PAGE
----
Blog Action Day: Think about your environment.Image by millzero via Flickr

The November issue of the Foreign Service Journal (FSJ) is out. It features The FS Blogosphere in 2009 written by Mark Hay, a student at Columbia University who was an editorial intern in the Journal.

He writes that American diplomatic blogging activity lags behind Russia, Israel, and Syria but that “the FS blogosphere is assured of its place and seems set for further growth.”

“[I]ts effects on the nature of the Foreign Service community’s self-perception, tolerance for dissent and contributions to literature are all unknown. But there is no doubt of its potential to promote U.S. soft power, foster the expression of dissent and build connections within the FS community.”

He also points out in the article that many of the blogs noted in last year’s compilation are no longer operational. “Even during the time it took to prepare this article, several blogs under consideration died and were replaced, and ultimately surpassed, by newborn or revived blogs.”

The piece divided the blogs into three broad categories — FS members’ journals, family-member accounts and, finally, critical or analytical offerings. Within each, there are various subsets as follows: The Journal, Slices of Life, The Training Journal, Trailing Spouses, Both Spouses-Approach, How-To Guides, Thoughtful Musings, News with an FS Bent, and Retirees’ Reflections.

Some of our favorite FS blogs made the list (NDS, TH, Jill, Donna), and some did not. Most conspicuously absent, of course is — The Consuls’ Files. I’m not sure if the lead-time for the magazine is one or two months. But
Madam le Consul was certainly not dead yet in September 2009. Consul-At-Arms II, Life After Jerusalem, Avuncular American and John Brown’s Public Diplomacy and Blog Review, as well as John Brown’s Notes and Essays are all alive and well but are not on the list. (John Brown, yes, one of the three FSOs who quit over Iraq).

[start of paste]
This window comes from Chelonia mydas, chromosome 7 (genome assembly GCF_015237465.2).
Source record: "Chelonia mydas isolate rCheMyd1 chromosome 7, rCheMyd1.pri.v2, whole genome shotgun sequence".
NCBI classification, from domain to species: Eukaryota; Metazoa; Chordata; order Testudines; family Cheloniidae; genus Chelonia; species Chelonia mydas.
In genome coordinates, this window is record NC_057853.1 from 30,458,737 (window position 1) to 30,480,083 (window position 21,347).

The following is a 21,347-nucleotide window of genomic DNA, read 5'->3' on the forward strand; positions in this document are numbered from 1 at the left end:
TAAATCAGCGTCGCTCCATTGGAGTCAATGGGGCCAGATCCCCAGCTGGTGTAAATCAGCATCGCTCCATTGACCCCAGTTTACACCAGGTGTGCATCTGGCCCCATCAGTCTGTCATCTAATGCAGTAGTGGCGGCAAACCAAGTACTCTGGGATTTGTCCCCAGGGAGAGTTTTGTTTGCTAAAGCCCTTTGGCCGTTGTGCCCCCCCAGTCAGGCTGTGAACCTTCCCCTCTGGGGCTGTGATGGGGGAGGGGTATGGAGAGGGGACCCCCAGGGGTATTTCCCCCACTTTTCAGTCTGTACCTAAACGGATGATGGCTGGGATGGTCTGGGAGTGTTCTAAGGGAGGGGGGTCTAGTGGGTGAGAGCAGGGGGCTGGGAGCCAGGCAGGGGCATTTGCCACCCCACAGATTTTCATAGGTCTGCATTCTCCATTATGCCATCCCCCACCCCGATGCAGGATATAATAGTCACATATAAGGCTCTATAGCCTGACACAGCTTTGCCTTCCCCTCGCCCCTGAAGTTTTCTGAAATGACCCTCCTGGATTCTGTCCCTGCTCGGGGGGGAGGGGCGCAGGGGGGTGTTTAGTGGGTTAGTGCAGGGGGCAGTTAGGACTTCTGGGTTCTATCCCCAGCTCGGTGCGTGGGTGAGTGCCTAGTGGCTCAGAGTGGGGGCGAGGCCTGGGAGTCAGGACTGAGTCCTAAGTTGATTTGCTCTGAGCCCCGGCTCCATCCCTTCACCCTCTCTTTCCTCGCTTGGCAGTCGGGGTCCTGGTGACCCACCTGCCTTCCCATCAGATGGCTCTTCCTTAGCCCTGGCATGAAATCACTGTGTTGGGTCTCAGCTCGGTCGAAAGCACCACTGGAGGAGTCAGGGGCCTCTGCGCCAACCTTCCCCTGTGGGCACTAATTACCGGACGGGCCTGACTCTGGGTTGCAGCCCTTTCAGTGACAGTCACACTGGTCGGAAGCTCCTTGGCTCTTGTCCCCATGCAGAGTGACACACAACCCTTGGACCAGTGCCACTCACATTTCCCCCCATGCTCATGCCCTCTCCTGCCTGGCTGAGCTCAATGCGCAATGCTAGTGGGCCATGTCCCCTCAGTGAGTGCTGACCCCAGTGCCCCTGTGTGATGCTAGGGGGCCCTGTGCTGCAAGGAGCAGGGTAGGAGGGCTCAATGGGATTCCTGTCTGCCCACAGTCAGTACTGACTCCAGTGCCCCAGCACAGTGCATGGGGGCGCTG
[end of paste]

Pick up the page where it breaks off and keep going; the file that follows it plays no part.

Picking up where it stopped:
The article links to AFSA’s blog list but page is empty right now.
We had an FS bloggers index here for a while but pulled that down after MLC disappeared; have not decided yet what to do with it. Life After Jerusalem does have an extensive list of over a hundred FS blogs that’s worth checking…

DiploPundit (I think that’s us), made the list under News with an FS Bent “In these news aggregators, discerning bloggers cull the news for stories of interest to diplomats and either present them unaltered or with a dash of insider commentary. Regardless of the garnish and delivery, they are among the premier sources for pre-filtered diplomatic news.”
Reinventing Public Diplomacy is on the list but that blog has not been updated since March 8, 2009. Our blog friend, TSB at The Skeptical Bureaucrat made the same list with us.

The FSJ is the trade publication of the Foreign Service
with a circulation of 15,000 and approximately 30,000 readers. We appreciate the blog press; just hope we won’t see a blog cop carrying a big hammer and a deletrius gun (used to disintegrate, or ‘delete’, an object) with nothing better to do, try and knock on our door in the weeks ahead.

Dude, you know we have a disclaimer, right? No ostrich has been harmed in the writing of this blog.